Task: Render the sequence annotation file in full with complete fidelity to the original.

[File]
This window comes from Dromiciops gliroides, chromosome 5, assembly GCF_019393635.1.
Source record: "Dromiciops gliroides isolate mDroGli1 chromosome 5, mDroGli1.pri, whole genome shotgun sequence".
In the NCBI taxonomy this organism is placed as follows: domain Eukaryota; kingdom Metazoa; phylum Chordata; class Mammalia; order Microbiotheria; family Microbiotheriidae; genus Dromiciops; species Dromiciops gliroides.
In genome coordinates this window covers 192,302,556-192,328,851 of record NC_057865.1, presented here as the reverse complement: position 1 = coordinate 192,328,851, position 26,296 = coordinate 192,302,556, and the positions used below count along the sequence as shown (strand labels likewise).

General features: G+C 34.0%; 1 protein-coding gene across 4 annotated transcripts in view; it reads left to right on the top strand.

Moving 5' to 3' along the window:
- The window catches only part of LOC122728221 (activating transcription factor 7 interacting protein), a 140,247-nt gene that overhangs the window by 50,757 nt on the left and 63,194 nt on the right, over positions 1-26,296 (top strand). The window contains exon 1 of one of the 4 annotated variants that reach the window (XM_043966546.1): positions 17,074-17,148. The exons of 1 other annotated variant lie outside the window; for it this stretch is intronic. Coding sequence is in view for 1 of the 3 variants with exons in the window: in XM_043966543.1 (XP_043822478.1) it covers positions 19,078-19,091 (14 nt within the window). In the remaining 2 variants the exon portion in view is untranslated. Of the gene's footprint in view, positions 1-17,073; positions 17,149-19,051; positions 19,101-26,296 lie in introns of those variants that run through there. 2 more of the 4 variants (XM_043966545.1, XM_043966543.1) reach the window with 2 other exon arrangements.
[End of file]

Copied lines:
This window comes from Dromiciops gliroides, chromosome 5, assembly GCF_019393635.1.
Source record: "Dromiciops gliroides isolate mDroGli1 chromosome 5, mDroGli1.pri, whole genome shotgun sequence".
In the NCBI taxonomy this organism is placed as follows: domain Eukaryota; kingdom Metazoa; phylum Chordata; class Mammalia; order Microbiotheria; family Microbiotheriidae; genus Dromiciops; species Dromiciops gliroides.
In genome coordinates this window covers 192,302,556-192,328,851 of record NC_057865.1, presented here as the reverse complement: position 1 = coordinate 192,328,851, position 26,296 = coordinate 192,302,556, and the positions used below count along the sequence as shown (strand labels likewise).

General features: G+C 34.0%; 1 protein-coding gene across 4 annotated transcripts in view; it reads left to right on the top strand.

Moving 5' to 3' along the window:
- The window catches only part of LOC122728221 (activating transcription factor 7 interacting protein), a 140,247-nt gene that overhangs the window by 50,757 nt on the left and 63,194 nt on the right, over positions 1-26,296 (top strand). The window contains exon 1 of one of the 4 annotated variants that reach the window (XM_043966546.1): positions 17,074-17,148. The exons of 1 other annotated variant lie outside the window; for it this stretch is intronic. Coding sequence is in view for 1 of the 3 variants with exons in the window: in XM_043966543.1 (XP_043822478.1) it covers positions 19,078-19,091 (14 nt within the window). In the remaining 2 variants the exon portion in view is untranslated. Of the gene's footprint in view, positions 1-17,073; positions 17,149-19,051; positions 19,101-26,296 lie in introns of those variants that run through there. 2 more of the 4 variants (XM_043966545.1, XM_043966543.1) reach the window with 2 other exon arrangements.